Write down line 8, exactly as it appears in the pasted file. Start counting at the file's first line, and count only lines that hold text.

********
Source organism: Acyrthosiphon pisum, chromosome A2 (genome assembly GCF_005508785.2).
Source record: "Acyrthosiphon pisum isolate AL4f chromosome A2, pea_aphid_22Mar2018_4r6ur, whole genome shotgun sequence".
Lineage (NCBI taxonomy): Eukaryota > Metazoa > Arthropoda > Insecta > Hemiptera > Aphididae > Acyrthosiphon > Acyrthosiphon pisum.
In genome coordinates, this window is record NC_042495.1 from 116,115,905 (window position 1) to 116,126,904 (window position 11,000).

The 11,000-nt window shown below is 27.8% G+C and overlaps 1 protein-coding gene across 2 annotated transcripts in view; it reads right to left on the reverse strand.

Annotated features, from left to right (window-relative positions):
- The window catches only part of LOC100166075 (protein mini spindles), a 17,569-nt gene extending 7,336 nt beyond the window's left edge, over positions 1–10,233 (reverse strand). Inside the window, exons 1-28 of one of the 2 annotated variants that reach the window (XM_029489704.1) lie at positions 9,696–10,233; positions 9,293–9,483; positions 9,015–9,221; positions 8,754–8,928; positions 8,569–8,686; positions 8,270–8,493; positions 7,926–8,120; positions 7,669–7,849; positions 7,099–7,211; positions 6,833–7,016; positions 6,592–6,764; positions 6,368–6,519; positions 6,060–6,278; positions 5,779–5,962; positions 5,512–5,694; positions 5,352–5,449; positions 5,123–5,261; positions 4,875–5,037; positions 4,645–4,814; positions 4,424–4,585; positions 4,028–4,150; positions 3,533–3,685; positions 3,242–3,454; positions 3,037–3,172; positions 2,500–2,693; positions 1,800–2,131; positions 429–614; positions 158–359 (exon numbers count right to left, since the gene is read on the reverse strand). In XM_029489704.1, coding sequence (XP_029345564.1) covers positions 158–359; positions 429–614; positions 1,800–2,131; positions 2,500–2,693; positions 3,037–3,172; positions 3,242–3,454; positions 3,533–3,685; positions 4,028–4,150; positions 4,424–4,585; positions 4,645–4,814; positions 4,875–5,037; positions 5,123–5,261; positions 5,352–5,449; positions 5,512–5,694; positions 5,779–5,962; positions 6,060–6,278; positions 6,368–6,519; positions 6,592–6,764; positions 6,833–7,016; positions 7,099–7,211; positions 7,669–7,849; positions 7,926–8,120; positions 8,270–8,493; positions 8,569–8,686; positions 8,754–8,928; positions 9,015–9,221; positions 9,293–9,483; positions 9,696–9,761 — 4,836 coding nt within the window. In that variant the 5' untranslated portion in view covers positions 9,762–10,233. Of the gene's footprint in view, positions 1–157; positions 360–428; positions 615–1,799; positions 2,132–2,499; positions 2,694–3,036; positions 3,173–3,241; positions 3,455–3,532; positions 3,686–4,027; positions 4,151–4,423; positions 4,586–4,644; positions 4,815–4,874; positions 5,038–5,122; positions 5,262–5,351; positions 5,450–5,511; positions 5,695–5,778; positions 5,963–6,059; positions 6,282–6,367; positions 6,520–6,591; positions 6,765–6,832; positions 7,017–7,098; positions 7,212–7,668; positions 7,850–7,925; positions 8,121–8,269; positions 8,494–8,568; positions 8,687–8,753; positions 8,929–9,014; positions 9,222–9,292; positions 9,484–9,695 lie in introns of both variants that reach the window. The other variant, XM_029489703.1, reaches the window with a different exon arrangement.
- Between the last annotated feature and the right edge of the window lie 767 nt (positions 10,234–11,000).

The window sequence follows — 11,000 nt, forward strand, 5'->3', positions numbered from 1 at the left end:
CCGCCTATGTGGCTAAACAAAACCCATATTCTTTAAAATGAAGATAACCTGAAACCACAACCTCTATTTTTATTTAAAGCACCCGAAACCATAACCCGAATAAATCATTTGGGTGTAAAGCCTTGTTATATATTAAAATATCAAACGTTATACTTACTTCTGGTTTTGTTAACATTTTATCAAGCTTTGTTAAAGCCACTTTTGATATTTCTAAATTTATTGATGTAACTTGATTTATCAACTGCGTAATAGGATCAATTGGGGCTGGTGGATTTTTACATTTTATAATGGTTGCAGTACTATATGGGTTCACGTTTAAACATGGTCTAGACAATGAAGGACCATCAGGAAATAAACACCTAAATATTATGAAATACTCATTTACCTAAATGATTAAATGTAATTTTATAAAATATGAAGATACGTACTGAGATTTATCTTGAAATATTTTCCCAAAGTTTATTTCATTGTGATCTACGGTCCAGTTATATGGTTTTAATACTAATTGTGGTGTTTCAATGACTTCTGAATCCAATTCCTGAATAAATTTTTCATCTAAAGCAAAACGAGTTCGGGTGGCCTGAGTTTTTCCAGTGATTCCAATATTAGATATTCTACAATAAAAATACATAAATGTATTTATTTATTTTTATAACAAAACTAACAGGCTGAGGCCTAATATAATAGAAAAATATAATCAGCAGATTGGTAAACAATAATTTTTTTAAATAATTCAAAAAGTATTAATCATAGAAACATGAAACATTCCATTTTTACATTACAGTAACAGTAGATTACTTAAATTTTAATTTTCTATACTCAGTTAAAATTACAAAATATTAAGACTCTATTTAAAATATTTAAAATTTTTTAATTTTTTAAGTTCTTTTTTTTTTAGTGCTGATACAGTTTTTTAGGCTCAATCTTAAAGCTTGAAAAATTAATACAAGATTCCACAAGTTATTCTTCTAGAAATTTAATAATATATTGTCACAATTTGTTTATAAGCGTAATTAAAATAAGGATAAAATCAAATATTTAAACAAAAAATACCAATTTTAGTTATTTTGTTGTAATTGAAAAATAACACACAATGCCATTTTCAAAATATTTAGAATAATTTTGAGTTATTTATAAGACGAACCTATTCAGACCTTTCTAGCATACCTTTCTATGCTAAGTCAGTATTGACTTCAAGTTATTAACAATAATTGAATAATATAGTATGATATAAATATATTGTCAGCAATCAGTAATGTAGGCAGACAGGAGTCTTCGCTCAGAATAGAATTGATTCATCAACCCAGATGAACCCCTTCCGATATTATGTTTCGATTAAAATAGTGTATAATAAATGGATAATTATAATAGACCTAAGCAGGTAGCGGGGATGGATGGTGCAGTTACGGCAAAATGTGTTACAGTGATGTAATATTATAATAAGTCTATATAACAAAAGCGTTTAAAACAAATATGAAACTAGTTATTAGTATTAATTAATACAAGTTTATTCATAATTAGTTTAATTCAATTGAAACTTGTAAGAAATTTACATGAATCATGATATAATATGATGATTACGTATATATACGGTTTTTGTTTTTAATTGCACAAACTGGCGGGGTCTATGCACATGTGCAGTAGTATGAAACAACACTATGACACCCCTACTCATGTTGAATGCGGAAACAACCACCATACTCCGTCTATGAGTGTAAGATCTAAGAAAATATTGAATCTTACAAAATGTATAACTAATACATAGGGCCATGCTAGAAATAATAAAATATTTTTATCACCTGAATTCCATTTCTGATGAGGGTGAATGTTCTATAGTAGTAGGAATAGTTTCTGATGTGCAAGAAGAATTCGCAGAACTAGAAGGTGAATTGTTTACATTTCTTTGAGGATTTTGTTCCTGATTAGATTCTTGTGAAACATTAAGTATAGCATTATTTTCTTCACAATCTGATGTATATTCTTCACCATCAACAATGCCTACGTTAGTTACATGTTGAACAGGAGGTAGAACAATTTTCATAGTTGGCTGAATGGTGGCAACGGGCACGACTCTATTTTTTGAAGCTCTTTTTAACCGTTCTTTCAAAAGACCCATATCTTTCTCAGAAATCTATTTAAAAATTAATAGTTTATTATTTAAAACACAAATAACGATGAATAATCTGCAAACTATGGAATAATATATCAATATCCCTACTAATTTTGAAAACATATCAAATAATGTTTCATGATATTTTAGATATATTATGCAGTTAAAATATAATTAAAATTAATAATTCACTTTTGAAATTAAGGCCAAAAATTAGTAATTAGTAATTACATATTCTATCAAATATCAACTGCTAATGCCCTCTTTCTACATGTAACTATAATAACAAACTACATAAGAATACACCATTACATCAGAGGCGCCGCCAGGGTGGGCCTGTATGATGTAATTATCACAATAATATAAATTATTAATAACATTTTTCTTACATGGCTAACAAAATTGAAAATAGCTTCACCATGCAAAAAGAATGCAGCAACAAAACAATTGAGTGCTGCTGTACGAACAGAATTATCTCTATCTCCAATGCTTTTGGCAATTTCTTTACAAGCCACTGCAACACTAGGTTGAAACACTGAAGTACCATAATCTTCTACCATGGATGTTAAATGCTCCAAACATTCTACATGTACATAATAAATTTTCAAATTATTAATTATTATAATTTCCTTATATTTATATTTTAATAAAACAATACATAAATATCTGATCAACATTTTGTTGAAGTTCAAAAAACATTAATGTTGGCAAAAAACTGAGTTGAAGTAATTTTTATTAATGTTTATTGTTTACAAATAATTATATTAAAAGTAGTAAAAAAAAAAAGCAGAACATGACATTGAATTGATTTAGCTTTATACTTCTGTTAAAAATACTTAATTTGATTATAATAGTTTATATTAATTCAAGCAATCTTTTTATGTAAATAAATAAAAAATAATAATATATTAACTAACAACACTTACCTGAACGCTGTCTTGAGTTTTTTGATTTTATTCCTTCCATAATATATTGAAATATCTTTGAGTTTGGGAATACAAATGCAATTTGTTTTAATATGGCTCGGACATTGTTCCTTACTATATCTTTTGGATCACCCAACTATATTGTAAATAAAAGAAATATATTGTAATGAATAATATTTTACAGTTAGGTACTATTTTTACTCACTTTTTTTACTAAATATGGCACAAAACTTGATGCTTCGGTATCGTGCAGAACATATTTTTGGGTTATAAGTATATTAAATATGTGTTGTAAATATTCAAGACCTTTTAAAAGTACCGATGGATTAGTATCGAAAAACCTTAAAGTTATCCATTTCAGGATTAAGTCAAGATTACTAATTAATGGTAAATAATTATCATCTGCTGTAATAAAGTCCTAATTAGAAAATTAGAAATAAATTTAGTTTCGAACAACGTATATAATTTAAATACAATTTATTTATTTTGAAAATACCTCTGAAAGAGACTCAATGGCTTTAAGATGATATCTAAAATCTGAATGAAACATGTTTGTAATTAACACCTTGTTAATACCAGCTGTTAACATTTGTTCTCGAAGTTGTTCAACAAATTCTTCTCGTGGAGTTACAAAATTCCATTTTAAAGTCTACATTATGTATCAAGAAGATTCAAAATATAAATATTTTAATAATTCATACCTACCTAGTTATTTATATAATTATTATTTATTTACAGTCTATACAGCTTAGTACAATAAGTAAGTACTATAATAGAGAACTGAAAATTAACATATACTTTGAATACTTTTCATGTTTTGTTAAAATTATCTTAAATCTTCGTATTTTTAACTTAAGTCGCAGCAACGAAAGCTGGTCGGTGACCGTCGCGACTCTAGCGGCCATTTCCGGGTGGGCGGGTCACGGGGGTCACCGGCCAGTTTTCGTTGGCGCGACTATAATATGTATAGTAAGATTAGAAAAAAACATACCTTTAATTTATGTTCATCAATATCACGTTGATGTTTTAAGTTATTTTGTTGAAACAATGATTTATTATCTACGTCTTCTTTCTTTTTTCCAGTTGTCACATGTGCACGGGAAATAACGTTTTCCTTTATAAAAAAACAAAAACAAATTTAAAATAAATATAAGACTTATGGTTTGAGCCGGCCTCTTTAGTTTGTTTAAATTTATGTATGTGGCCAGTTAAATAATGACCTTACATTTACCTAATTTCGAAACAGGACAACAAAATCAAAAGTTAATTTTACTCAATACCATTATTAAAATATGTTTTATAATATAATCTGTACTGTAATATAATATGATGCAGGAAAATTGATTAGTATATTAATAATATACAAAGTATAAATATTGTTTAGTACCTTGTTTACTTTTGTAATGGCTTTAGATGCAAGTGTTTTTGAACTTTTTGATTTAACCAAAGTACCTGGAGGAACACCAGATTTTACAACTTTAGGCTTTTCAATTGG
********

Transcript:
- Between the last annotated feature and the right edge of the window lie 767 nt (positions 10,234–11,000).